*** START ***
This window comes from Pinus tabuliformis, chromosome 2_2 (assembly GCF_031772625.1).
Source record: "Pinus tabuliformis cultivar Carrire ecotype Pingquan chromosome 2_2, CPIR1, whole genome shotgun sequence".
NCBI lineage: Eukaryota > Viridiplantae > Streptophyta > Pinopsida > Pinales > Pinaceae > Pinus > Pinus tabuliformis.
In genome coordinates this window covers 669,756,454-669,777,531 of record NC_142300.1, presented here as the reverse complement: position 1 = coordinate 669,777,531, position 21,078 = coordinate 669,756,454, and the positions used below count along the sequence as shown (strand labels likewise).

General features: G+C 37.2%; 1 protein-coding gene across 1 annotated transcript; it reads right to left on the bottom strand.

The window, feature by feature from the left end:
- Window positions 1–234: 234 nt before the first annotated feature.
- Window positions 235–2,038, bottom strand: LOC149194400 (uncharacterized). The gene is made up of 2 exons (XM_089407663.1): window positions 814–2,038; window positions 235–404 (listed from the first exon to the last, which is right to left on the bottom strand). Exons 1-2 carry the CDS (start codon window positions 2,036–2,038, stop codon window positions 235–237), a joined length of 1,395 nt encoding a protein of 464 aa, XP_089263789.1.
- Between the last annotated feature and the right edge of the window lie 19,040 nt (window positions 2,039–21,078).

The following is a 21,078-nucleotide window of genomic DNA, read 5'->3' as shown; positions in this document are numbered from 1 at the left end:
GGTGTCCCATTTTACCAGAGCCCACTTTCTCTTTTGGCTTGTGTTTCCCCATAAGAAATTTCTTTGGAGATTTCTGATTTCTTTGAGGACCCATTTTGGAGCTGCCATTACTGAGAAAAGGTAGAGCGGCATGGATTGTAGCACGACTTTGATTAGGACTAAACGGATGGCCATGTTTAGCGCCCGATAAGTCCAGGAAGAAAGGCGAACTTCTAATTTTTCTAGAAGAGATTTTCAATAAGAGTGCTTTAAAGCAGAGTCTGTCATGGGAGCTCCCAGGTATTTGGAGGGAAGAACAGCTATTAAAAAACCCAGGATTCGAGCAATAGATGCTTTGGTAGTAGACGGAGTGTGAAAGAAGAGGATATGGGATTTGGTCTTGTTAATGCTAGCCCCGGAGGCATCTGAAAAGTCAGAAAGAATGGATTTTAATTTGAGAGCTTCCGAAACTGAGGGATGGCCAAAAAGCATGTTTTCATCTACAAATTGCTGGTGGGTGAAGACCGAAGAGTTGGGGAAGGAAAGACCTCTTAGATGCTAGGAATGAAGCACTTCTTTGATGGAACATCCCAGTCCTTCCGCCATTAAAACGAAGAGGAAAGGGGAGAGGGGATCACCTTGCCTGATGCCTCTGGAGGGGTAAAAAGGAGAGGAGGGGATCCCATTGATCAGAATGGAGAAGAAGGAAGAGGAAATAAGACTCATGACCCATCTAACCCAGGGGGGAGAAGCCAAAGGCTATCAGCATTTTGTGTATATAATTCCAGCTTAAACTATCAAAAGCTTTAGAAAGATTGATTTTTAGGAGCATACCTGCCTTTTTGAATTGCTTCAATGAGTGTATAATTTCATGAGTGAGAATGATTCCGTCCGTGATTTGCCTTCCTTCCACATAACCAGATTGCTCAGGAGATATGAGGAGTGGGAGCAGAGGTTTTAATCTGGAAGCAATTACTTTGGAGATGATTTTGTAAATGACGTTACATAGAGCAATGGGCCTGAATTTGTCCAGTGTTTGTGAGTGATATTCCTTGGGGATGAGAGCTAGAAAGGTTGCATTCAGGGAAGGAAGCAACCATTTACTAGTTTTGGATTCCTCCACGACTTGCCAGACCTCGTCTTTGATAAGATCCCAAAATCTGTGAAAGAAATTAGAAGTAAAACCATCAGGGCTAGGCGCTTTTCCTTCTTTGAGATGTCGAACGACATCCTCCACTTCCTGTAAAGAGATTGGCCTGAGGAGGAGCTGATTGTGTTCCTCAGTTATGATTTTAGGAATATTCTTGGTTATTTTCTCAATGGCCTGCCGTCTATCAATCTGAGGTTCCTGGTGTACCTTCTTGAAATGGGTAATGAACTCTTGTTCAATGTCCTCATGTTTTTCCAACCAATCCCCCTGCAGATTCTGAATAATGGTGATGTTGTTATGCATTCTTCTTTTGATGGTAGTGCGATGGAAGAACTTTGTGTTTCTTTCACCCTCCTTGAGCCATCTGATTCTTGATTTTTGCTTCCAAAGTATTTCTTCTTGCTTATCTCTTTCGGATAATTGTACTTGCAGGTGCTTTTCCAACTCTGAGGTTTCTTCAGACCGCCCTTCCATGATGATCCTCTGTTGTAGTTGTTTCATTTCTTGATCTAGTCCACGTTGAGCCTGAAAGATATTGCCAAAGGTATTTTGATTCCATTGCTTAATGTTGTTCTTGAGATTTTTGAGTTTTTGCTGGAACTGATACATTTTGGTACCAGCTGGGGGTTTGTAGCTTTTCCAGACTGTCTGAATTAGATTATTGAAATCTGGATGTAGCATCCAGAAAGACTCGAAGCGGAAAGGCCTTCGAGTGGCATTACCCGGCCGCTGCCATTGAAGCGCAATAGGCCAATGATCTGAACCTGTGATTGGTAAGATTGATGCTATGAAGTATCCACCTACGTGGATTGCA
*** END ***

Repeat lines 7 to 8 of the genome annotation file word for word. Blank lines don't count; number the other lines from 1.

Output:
- Window positions 1–234: 234 nt before the first annotated feature.
- Window positions 235–2,038, bottom strand: LOC149194400 (uncharacterized). The gene is made up of 2 exons (XM_089407663.1): window positions 814–2,038; window positions 235–404 (listed from the first exon to the last, which is right to left on the bottom strand). Exons 1-2 carry the CDS (start codon window positions 2,036–2,038, stop codon window positions 235–237), a joined length of 1,395 nt encoding a protein of 464 aa, XP_089263789.1.